Over time, elderly individuals may find that living alone in their family home is no longer suitable for them. They may wish to be closer to their adult children for comfort and support. There are many other reasons why elderly people chose to live with their children.
If you are in this situation as either child or parent, you may find it necessary to enter into an intergenerational family accommodation agreements (IFAAs). However, there are different ways of setting up an IFAA, some of which will be discussed below.
Types of Tenancy:
Tenants in common proportionate to contributions
The most beneficial way of setting up an IFAA is as tenants in common in proportion to the financial contributions made by the parent and child respectively. In the unfortunate event there is a relationship breakdown, an application can be made to the Supreme Court for the appointment of trustees for the sale of the property. This will then enable the parent to recover their contribution. Owner occupation will also allow the individual to take advantage of the usual principal residence exemptions for pension and capital gains tax purposes.
A potential downside to this type of arrangement is that lenders are less likely to advance funds when an income-poor elderly person is on the property’s title. The parties to the IFAA will also be required to incur legal costs and duty on their respective shares.
Joint tenancy is very similar to tenants in common, however there is one important difference. On the death of the first tenant (which more than likely will be the parent), the whole property will pass by survivorship to the surviving tenant. This is likely to leave any other siblings disappointed. This option may be more appropriate where the parents only have one child.
Lease and Loan
Long term lease and loan arrangements are commonly used by retirement villages, however they can also work well in private homes. A registered lease for the life of the parent can give excellent security of tenure and also provide for the enforceable repayment of their contribution. A further advantage is that this type of arrangement is not subject to stamp duty, which will greatly reduce the costs of implementation.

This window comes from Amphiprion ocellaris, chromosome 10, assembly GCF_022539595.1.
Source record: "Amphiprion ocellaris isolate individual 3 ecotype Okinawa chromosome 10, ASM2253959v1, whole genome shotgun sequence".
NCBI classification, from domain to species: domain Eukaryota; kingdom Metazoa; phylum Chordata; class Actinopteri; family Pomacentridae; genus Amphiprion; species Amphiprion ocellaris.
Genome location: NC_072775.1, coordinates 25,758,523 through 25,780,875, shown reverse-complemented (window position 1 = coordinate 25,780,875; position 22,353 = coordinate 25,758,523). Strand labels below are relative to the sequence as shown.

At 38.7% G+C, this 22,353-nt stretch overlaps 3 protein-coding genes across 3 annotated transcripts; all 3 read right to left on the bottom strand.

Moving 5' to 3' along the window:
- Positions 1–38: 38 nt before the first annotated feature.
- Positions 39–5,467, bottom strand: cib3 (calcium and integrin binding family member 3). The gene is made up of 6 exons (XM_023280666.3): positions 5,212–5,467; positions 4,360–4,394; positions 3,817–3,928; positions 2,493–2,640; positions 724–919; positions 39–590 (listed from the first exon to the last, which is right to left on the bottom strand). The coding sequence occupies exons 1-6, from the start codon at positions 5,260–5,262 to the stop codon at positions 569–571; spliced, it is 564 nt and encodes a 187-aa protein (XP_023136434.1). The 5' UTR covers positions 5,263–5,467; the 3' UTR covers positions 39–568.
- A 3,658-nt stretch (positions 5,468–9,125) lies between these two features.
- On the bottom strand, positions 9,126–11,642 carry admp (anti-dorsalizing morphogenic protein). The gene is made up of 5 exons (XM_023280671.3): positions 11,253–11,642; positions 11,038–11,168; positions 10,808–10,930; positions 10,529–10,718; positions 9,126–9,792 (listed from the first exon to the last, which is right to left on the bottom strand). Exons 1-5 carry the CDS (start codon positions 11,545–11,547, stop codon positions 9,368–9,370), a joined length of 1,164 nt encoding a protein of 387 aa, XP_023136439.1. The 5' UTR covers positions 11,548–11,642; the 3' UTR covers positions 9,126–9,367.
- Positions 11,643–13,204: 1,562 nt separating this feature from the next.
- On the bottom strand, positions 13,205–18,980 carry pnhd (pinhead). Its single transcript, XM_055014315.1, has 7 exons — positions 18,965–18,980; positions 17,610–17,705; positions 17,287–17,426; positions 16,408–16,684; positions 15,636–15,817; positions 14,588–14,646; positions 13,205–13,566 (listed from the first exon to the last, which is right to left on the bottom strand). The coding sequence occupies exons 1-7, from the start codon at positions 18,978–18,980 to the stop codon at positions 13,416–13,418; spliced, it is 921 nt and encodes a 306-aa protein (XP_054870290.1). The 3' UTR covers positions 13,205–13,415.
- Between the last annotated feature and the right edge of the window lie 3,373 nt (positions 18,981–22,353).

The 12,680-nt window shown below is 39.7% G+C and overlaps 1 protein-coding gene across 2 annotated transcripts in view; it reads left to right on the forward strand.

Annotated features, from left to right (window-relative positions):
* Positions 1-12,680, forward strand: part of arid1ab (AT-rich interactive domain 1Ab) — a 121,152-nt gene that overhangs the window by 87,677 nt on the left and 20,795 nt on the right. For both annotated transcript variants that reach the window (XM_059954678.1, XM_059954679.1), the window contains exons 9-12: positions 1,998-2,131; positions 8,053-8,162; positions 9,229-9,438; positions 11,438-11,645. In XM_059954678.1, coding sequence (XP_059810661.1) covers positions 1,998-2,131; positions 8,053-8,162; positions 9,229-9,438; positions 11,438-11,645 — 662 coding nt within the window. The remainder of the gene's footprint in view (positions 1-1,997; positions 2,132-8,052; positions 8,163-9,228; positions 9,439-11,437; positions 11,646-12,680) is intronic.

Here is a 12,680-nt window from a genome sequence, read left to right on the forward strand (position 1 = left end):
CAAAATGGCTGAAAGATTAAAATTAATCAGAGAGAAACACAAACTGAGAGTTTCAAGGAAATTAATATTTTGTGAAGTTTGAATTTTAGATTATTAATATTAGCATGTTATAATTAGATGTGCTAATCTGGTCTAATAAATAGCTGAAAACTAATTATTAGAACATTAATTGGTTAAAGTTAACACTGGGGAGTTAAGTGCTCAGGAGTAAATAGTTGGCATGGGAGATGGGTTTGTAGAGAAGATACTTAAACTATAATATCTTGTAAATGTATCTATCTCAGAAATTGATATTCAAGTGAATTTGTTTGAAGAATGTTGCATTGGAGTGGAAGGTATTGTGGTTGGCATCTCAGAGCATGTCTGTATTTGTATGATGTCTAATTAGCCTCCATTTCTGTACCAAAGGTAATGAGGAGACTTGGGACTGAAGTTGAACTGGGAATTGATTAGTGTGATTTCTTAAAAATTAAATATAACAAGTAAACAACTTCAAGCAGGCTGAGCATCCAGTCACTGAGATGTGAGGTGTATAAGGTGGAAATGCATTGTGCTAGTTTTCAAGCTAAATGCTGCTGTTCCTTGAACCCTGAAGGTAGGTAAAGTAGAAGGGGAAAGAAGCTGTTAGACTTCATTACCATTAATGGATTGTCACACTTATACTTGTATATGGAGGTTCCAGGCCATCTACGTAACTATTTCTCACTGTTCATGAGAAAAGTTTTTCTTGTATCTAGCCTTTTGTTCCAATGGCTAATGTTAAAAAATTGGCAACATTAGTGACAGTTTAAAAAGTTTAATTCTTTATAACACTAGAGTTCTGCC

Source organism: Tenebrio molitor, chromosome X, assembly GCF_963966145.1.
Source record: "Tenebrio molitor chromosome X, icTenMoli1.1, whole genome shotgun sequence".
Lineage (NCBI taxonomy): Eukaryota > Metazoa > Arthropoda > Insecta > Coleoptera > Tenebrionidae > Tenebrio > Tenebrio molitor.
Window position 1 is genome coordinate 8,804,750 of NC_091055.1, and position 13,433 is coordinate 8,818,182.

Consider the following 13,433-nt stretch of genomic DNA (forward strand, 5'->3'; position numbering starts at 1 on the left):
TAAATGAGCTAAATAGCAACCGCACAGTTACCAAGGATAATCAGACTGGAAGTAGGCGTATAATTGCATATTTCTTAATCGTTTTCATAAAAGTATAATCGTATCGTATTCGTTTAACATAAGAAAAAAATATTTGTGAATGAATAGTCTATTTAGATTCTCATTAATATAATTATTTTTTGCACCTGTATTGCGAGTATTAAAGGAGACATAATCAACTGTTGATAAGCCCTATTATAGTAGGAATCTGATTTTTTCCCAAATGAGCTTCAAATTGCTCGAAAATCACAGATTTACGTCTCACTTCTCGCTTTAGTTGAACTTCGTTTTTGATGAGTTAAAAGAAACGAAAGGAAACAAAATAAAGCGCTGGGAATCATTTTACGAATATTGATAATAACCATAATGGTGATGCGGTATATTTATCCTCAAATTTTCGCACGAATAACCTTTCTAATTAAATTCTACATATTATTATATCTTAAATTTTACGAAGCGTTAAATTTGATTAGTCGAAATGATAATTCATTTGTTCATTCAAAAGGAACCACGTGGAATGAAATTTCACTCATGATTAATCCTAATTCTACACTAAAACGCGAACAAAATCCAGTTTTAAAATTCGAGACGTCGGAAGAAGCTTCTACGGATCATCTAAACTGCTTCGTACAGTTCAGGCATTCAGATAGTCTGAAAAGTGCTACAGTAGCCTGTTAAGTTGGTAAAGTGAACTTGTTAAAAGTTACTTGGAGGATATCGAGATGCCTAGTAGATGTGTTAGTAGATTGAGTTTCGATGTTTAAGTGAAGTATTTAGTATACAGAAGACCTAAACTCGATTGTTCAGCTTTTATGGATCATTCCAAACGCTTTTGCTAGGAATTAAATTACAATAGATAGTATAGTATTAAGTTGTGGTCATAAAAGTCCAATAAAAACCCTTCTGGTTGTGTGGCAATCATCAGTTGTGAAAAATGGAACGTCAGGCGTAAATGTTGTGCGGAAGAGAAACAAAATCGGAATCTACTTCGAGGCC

Under this approach is it advisable that the parent:
– Protect their loan by a registered mortgage or at the very least by caveat; and
– Ensure that there is a clause in the IFAA preventing the child from offering the house as security for further borrowing
A disadvantage for elderly pensioners, is that Centrelink will characterise the amount of the loan as a financial asset that will attract a deemed income.
What happens if there is a sudden change in the basis of co-habitation? Such as when a parent needs to move out into a nursing home, a child re-partners or de-partners.
If the parties have not entered into any of the above arrangements, equity will deem the child to be holding the corresponding share on trust for the parent, except where it can be proved that a gift was clearly intended. The presumption that the parent would be gifting to the child (presumption of advancement) is avoided through an IFAA stating that the child’s ownership is subject to an express trust in favour of the parent.
A court may impose a constructive trust where there is a finding that a child’s conduct was unconscionable. An example is where a child sells the property, evicts the parent and fails to account for the parent’s financial contribution to the initial acquisition amount. Alternatively, where a parent is able to prove that the child indicated to them a right of residence for life was being offered in exchange for their financial contribution to the property, the parent could argue proprietary estoppel.
If you require any further information or assistance in relation to granny flat arrangements, please do not hesitate to contact our team of lawyers at The Quinn Group on (02) 9223 9166 or submit an online enquiry form today.